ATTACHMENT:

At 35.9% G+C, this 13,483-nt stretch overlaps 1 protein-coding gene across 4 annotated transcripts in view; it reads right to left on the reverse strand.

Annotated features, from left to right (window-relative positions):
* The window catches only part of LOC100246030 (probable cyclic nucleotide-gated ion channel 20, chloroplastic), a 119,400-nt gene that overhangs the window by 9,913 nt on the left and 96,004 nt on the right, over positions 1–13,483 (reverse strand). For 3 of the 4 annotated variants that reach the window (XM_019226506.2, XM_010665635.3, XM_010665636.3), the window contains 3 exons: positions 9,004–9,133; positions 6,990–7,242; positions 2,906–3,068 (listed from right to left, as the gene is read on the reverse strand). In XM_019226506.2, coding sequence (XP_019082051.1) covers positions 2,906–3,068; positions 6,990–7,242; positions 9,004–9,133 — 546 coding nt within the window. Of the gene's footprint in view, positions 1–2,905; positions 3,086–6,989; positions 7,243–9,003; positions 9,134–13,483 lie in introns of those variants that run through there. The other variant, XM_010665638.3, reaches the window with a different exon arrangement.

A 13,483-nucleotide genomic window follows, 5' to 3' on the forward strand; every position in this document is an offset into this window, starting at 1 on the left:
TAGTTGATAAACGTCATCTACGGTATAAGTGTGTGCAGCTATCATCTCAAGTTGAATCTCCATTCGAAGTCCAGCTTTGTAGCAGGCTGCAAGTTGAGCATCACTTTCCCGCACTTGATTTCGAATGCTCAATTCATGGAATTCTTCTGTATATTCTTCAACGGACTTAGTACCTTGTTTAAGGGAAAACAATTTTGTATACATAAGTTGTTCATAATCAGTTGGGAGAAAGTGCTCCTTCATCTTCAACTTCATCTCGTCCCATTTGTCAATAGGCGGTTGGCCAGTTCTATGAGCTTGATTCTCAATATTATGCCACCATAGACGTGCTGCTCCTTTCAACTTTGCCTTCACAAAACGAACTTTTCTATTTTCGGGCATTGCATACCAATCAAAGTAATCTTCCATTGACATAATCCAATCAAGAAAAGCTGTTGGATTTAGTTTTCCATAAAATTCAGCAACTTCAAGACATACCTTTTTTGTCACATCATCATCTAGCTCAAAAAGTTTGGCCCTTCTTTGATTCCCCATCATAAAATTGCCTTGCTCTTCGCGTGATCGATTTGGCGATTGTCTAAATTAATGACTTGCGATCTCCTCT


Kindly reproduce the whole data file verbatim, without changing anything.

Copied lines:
At 35.9% G+C, this 13,483-nt stretch overlaps 1 protein-coding gene across 4 annotated transcripts in view; it reads right to left on the reverse strand.

Annotated features, from left to right (window-relative positions):
* The window catches only part of LOC100246030 (probable cyclic nucleotide-gated ion channel 20, chloroplastic), a 119,400-nt gene that overhangs the window by 9,913 nt on the left and 96,004 nt on the right, over positions 1–13,483 (reverse strand). For 3 of the 4 annotated variants that reach the window (XM_019226506.2, XM_010665635.3, XM_010665636.3), the window contains 3 exons: positions 9,004–9,133; positions 6,990–7,242; positions 2,906–3,068 (listed from right to left, as the gene is read on the reverse strand). In XM_019226506.2, coding sequence (XP_019082051.1) covers positions 2,906–3,068; positions 6,990–7,242; positions 9,004–9,133 — 546 coding nt within the window. Of the gene's footprint in view, positions 1–2,905; positions 3,086–6,989; positions 7,243–9,003; positions 9,134–13,483 lie in introns of those variants that run through there. The other variant, XM_010665638.3, reaches the window with a different exon arrangement.

A 13,483-nucleotide genomic window follows, 5' to 3' on the forward strand; every position in this document is an offset into this window, starting at 1 on the left:
TAGTTGATAAACGTCATCTACGGTATAAGTGTGTGCAGCTATCATCTCAAGTTGAATCTCCATTCGAAGTCCAGCTTTGTAGCAGGCTGCAAGTTGAGCATCACTTTCCCGCACTTGATTTCGAATGCTCAATTCATGGAATTCTTCTGTATATTCTTCAACGGACTTAGTACCTTGTTTAAGGGAAAACAATTTTGTATACATAAGTTGTTCATAATCAGTTGGGAGAAAGTGCTCCTTCATCTTCAACTTCATCTCGTCCCATTTGTCAATAGGCGGTTGGCCAGTTCTATGAGCTTGATTCTCAATATTATGCCACCATAGACGTGCTGCTCCTTTCAACTTTGCCTTCACAAAACGAACTTTTCTATTTTCGGGCATTGCATACCAATCAAAGTAATCTTCCATTGACATAATCCAATCAAGAAAAGCTGTTGGATTTAGTTTTCCATAAAATTCAGCAACTTCAAGACATACCTTTTTTGTCACATCATCATCTAGCTCAAAAAGTTTGGCCCTTCTTTGATTCCCCATCATAAAATTGCCTTGCTCTTCGCGTGATCGATTTGGCGATTGTCTAAATTAATGACTTGCGATCTCCTCT